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Japanese face masks
A few people have asked me, following the reportage from Japan, why so many people wear face masks. So I asked somebody married to a Japanese person...
There are three reasons, in no specific order:
I, personally, feel that this is a sort of social safety blanket, for I wear a dopey little mask like those ones for work and sometimes the disinfectant gives me an itchy throat/cough. I don't believe that a simple face mask is adequate for airborne pollution unless they are particles large enough you can actually touch...
Like nurses in hospitals, the masks are to help keep you healthy when there is sickness doing the rounds. But read my previous comment - it will be better than nothing, but not by much.
- Spreading infection
In a nice social gesture, sick people wear masks to try to minimise the spread of their illness. I'm in love with Japan, yes!
No, seriously... In our world where daring to impinge upon a person's creative "rights" can land you in an awful mess, where there are laws regarding slagging people off and insulting a person's colour/race/religion/gender/etc, it seems a remarkable omission that sick people can go out in public and cough all over the place. Frequently they drag along obnoxious children with mouths open semi-cough where you can practically see a stream of germs, snot, and god-knows-what being ejected. All over the vegetable aisle. All over the canned goods. All over the dairy section. All over your trolley if you let the little bastards get close enough.
This simple act of selfish stupidity can leave you feeling like utter crap for over two weeks, perhaps out of pocket to the tune of €20-40 for an array of medications that won't make it go away, but might make it tolerable. And if you are old or otherwise affected with a weak immune system, you could end up in hospital, or worse. And you don't even get the privilege of punching unconscious the asshole responsible.
So I quite like the idea of a person wearing a face mask to catch their germs, to try to minimise the contamination of those around. Perhaps this is something we should learn from?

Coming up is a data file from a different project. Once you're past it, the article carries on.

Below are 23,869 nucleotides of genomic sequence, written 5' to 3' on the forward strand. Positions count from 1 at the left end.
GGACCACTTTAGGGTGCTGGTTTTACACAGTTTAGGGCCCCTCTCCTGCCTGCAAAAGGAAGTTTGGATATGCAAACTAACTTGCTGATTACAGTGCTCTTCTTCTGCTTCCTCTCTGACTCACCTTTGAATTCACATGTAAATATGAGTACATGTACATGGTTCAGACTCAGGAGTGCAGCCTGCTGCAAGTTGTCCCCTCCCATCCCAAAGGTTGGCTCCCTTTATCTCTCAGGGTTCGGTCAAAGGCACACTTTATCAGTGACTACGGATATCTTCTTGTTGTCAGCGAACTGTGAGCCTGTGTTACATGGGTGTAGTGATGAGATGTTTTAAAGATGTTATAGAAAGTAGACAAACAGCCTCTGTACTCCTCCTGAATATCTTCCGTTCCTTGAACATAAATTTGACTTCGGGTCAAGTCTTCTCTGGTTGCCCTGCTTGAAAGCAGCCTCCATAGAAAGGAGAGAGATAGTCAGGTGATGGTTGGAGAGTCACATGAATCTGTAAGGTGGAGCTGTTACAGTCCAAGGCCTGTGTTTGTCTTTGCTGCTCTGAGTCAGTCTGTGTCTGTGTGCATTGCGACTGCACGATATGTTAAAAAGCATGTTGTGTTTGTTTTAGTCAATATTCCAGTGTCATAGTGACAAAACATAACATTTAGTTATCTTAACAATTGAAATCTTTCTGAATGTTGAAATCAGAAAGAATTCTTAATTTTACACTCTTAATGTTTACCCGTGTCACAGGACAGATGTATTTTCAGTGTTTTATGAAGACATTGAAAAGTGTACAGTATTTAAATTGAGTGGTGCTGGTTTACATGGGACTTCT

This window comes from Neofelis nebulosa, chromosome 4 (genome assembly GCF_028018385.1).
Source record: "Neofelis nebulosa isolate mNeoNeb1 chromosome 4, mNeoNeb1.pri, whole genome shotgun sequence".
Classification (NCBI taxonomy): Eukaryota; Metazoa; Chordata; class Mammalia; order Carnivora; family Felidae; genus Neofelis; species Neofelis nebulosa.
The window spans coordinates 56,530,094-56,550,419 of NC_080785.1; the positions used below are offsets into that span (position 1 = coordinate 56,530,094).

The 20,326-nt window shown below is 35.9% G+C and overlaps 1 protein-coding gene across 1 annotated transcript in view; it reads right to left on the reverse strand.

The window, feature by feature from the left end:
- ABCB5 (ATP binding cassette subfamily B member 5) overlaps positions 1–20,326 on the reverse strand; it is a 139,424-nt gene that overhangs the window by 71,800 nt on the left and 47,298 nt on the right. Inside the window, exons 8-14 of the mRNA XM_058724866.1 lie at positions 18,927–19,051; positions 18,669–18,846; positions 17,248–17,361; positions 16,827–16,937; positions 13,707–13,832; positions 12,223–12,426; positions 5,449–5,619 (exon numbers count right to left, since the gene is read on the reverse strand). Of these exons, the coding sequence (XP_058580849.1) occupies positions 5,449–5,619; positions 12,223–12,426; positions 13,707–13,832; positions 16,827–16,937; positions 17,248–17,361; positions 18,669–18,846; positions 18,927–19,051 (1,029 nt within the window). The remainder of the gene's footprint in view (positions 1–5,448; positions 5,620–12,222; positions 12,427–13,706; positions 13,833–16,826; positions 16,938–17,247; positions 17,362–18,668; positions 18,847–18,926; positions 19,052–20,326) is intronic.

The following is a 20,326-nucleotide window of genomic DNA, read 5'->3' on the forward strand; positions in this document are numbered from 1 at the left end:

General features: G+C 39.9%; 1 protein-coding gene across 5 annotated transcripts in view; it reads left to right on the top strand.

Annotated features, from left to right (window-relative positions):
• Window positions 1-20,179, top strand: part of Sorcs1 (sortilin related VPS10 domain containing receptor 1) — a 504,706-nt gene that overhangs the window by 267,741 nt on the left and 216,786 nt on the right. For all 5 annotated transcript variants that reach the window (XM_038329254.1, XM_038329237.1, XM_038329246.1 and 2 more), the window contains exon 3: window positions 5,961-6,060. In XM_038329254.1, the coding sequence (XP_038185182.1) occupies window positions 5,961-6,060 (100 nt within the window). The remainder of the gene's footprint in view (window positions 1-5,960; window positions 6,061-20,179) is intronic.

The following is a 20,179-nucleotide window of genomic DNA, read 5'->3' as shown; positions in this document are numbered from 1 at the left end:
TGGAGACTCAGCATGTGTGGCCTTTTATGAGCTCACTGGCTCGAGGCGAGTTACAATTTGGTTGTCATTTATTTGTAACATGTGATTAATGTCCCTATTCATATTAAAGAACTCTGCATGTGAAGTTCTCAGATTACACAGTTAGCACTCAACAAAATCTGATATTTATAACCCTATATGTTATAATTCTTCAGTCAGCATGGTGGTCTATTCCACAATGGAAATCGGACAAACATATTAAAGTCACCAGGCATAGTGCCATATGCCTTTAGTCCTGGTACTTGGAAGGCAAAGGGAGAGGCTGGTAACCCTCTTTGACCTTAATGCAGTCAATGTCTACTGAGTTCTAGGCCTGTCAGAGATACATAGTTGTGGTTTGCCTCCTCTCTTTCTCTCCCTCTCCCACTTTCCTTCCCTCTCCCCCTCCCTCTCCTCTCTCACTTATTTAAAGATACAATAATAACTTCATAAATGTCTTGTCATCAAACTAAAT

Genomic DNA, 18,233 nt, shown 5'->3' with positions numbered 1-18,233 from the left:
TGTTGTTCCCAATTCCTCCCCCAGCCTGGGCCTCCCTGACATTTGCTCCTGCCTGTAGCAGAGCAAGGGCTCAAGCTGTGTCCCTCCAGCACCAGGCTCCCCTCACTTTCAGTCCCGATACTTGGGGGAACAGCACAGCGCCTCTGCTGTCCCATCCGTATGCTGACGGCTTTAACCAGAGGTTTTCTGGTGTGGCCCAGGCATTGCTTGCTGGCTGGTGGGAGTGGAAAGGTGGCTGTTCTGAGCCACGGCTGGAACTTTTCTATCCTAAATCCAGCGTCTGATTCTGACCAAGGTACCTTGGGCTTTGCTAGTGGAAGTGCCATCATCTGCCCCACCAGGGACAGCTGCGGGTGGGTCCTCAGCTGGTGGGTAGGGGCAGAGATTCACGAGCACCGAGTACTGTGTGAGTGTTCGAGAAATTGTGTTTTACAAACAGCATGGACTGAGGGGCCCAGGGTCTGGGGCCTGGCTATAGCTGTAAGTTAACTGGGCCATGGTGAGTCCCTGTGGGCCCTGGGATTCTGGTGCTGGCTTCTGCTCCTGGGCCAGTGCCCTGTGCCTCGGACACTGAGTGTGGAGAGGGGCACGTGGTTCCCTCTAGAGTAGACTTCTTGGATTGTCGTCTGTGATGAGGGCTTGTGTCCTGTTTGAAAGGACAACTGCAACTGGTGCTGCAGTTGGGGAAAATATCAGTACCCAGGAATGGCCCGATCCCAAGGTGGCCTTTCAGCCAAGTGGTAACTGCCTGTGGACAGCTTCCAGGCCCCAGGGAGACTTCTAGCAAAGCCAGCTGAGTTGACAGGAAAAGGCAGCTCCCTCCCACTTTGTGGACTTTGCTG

[we wear masks at work for the same reason - not to protect us from the product, but to protect the product from us!]
Some things are just so obvious
Went to McDonald's the other day. I know, I know. But rural France is not a place known for being able to grab a meal on Sundays, or at odd times of the day. In the days before McDonald's... yes, there were days when you had practically zero chance of a meal outside of official eating times!
Anyway. Mom decided to be adventurous. This wasn't entirely her decision, but more a prompting by the salad she normally gets being unavailable due to an excuse that would appear to boil down to "the person who normally makes the salads...didn't".
So she tried a special "blue cheese burger". Yes, in a feat of over-Frenchification, McDo took blue cheese and stuffed it into a burger.
Well. You can see the picture above. Compare it with the one on the box (on the left in the picture). No, it isn't the same burger (the one on the box is a slightly different type), but you can see thick luscious tomato and a decent layer of lettuce.
Now look on the right. Do you see any tomato at all? Or, for that matter, a layer of lettuce? I see a few limp pieces mixed in with the sauce, but that is about it. The blue cheese, unmelted, is visible on the right. That was pretty much it for the blue cheese. A piece barely larger than an SD card in a burger that size.
But the burger. That rocked, right?
Wrong. Even with all that sauce, it was dry. And seriously lacking in anything that might be called "warmth". Mom heroically ate about a third of it before pulling the burger out. She then bravely (stupidly?) ate another third before I took it away from her and replaced it with a basic generic (slighlty over-salted - who the hell SALTS the burger itself!?!?) cheeseburger.
Me? I don't tend to get meals. I know meals are competitively priced compared to buying the bits alone (>€2 for a beaker of fizzy flavoured water, are you serious!?), so here is my meal:
It is a "280", special order without tomato. I tell them I cannot digest tomato pips. It isn't true, though I don't much like tomato on my burger. It is a ruse to guarantee that I get a freshly made one, instead of one that has been sitting on the shelf for 17 minutes (and yes, back in December I watched a Big Mac being made, offered to a customer who refused it for some reason, it was put back on the hot shelf and it sat there a whole 17 minutes until some other poor sap ordered a Big Mac and got that one (aren't McDo supposed to chuck stuff after 10 or so minutes?)).
This, aided with four hamburgers. I'd like cheeseburgers, but for the little whimper of cheese that you get (it is like a Kraft slice), the price is three quarters again as much - where's the logic in that?
And, of course, a cup of tea. Not a particularly decent cup of tea, but actually above par for the French who can lay you out flat with a single coffee, but couldn't turn a decent cuppa if their lives depended on it.
Ironically, this rolls in at around the €10 mark. Plenty of calories, to keep even a pig like me satisfied.
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